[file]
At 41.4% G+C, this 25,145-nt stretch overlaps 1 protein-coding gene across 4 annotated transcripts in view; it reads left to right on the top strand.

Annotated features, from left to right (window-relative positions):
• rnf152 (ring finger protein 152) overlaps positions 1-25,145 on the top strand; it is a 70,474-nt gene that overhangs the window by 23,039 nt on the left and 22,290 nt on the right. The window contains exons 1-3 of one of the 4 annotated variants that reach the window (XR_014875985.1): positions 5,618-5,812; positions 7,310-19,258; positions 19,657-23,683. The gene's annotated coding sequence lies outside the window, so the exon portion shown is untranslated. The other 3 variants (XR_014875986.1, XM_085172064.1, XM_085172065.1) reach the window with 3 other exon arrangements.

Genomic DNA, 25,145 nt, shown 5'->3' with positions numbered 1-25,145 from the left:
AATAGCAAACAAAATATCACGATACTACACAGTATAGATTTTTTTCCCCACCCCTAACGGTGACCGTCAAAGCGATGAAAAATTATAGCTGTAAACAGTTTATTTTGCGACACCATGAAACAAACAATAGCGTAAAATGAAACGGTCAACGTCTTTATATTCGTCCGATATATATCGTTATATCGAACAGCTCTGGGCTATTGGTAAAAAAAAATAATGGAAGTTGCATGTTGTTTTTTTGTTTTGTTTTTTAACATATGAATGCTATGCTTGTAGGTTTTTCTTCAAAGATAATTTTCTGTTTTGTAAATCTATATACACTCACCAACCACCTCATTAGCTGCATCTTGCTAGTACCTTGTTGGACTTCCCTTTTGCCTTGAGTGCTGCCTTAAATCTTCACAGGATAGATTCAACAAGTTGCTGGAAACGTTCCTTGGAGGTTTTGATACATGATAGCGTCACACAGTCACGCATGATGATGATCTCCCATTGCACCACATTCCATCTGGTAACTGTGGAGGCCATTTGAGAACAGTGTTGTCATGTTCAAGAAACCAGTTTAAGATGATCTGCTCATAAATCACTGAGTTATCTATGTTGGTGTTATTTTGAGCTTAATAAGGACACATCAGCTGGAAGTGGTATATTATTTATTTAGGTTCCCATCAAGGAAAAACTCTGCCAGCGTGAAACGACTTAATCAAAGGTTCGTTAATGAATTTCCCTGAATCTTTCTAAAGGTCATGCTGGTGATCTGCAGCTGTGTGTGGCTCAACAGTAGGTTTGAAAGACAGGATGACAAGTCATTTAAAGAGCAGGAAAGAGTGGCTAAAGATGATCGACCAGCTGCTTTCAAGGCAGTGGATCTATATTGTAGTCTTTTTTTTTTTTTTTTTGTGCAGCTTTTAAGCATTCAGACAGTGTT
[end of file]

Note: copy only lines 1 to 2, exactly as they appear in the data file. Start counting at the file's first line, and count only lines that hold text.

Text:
At 41.4% G+C, this 25,145-nt stretch overlaps 1 protein-coding gene across 4 annotated transcripts in view; it reads left to right on the top strand.

Annotated features, from left to right (window-relative positions):